It’s a good year for sap in the northeast. The prolonged cold temperatures and late snows seem to have provided a surplus of the clear liquid — which is thicker than water, slightly sparkly and a little sweet to the taste. Most satisfying of all, for me, is that it’s there for the tapping — moving up and down the tall silent maple trees that grace the woods separating our house from our neighbors.
As the days get warmer the tap begins to rise up the silver trunks, sending liquid life to the tree tops to help produce leaves. At night as the temperatures drop, the tap moves back to the roots, the tree uncertain, as I imagine it, that it is ready to awaken and spring forth. The trick is to catch the sap — coming and going — in order to boil it down into the deep, amber liquid gold that is maple syrup.
And that’s exactly how my neighbors and I spent the last couple of days.
First, you gather the buckets of sap (no small task) and strain the liquid for bugs, bark and any other stuff that may have fallen into the pails.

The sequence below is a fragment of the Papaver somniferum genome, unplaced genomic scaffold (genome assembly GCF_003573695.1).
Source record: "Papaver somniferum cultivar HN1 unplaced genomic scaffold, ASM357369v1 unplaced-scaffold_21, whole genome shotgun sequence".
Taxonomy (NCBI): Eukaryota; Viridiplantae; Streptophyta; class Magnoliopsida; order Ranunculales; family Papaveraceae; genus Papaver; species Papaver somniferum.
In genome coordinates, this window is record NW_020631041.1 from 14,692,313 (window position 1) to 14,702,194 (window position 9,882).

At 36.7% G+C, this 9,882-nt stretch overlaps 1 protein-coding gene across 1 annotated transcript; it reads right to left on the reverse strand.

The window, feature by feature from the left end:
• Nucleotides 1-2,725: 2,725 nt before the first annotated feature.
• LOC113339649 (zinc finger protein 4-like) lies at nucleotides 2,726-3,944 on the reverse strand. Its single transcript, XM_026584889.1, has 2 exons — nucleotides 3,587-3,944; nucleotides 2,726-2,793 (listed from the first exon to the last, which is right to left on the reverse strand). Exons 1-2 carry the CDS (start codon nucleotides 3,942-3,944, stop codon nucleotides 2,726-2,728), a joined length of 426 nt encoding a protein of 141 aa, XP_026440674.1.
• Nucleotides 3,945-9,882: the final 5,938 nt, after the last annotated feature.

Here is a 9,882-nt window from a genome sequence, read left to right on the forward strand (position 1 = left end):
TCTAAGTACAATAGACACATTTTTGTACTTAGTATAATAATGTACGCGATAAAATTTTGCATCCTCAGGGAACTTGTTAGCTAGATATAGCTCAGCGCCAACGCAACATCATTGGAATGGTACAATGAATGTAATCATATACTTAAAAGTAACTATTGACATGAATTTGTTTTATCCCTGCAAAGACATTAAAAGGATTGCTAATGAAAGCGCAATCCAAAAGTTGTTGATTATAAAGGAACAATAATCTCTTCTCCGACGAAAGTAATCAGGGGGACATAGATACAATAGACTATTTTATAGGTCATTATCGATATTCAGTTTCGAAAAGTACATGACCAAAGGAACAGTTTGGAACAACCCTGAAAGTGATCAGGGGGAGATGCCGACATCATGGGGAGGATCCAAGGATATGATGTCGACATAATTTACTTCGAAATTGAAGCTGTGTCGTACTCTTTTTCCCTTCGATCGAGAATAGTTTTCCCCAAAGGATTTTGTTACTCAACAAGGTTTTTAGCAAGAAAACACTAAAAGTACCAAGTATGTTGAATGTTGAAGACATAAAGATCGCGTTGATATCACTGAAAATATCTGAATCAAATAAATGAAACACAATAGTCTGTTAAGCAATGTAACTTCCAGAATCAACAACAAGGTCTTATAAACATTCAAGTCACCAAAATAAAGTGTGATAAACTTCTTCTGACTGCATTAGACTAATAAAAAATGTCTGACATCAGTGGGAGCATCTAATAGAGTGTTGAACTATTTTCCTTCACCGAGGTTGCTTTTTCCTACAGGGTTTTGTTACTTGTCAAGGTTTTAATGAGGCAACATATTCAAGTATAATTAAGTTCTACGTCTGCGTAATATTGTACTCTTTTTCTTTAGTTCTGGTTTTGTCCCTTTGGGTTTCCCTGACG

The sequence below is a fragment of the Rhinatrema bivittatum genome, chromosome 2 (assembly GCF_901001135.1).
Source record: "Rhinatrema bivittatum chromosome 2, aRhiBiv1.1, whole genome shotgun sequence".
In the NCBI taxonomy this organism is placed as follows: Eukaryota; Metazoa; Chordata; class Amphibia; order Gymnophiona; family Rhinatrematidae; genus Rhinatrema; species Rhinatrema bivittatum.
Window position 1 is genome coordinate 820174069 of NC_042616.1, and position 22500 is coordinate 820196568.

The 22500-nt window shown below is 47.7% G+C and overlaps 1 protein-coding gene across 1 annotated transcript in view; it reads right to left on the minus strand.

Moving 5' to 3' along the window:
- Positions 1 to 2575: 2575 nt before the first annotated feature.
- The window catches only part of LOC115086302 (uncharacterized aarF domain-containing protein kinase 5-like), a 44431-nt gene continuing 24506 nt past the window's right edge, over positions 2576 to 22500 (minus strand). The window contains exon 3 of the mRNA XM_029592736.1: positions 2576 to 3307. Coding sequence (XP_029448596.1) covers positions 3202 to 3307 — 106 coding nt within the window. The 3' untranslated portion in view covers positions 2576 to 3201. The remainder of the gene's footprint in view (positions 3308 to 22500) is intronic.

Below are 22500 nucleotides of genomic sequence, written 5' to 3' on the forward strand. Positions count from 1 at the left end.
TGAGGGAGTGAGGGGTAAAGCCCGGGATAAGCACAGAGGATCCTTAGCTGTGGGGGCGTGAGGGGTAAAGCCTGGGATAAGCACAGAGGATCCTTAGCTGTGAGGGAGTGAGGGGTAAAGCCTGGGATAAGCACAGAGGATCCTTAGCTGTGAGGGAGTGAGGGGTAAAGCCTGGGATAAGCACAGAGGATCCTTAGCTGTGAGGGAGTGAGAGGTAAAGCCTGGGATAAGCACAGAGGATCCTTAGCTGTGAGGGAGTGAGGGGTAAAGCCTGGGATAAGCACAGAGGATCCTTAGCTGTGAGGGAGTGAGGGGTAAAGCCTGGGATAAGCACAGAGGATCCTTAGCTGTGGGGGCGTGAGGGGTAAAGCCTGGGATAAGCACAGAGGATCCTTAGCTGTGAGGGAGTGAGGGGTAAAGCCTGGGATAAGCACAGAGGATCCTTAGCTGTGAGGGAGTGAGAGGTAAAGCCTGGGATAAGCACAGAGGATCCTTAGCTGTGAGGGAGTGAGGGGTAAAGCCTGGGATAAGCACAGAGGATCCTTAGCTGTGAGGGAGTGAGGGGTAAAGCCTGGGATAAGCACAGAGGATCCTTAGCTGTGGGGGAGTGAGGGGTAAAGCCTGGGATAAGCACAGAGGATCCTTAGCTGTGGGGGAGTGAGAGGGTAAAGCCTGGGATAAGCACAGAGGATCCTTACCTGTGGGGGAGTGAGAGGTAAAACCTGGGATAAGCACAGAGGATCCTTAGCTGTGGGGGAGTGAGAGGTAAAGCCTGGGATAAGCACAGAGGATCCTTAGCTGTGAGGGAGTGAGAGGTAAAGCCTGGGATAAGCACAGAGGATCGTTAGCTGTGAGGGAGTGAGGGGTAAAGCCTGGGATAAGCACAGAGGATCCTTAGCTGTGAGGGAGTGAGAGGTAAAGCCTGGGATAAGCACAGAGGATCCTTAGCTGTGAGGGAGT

Then, it's slowly heated outside for hours in a long shallow metal pan set in a frame over a large wood fire. We needed lots of dry sticks, strong backs and patience to keep a rolling boil going for hours.
Lastly you wait for it to all together, which it did early this morning — about 1:00 am — when the bubbles covered the surface of the eight foot pan. After multiple tastings the consistency was determined to be about right.
As for the taste, it was declared delicious and the best syrup yet! Good thing as exhaustion had set in for all involved.